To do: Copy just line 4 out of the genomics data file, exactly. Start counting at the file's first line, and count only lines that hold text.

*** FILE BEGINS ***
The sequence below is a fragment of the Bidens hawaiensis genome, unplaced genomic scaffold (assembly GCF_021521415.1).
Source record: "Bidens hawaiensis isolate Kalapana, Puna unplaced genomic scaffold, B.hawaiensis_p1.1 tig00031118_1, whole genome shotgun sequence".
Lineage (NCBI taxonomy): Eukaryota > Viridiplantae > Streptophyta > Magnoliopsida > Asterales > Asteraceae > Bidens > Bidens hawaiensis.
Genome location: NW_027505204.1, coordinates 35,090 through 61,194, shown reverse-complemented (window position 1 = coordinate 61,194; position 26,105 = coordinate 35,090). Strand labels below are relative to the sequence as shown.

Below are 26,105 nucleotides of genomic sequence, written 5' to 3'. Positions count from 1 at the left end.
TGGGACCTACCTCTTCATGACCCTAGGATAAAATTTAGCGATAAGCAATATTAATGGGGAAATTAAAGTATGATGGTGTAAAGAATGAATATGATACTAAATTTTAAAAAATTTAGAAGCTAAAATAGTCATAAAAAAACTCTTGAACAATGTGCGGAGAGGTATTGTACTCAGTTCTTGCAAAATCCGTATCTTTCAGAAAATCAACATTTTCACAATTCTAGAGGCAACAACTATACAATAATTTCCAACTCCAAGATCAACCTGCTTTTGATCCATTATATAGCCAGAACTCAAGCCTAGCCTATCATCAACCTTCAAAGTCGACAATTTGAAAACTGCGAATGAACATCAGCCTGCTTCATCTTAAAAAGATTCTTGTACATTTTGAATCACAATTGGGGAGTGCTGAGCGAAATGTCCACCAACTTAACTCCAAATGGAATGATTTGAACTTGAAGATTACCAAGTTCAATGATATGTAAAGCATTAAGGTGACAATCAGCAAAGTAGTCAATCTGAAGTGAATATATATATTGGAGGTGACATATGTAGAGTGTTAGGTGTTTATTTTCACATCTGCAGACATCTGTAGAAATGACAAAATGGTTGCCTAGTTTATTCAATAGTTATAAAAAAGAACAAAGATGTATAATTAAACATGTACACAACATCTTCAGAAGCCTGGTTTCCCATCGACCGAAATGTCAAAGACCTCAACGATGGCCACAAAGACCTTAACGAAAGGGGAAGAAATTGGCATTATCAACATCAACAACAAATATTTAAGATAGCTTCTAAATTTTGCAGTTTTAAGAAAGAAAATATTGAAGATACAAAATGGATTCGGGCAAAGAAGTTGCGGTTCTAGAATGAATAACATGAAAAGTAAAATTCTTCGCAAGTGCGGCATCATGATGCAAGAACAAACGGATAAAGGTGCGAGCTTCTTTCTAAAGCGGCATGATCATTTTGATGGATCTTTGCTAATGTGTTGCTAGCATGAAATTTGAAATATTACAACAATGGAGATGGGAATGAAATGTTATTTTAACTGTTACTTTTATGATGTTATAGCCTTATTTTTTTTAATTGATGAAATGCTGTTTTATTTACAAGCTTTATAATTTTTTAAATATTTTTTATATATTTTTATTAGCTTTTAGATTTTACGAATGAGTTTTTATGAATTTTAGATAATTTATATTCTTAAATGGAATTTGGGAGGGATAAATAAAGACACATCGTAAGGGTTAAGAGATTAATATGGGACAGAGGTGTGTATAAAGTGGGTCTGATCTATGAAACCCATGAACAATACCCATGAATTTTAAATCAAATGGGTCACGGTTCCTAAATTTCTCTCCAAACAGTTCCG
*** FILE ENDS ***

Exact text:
Genome location: NW_027505204.1, coordinates 35,090 through 61,194, shown reverse-complemented (window position 1 = coordinate 61,194; position 26,105 = coordinate 35,090). Strand labels below are relative to the sequence as shown.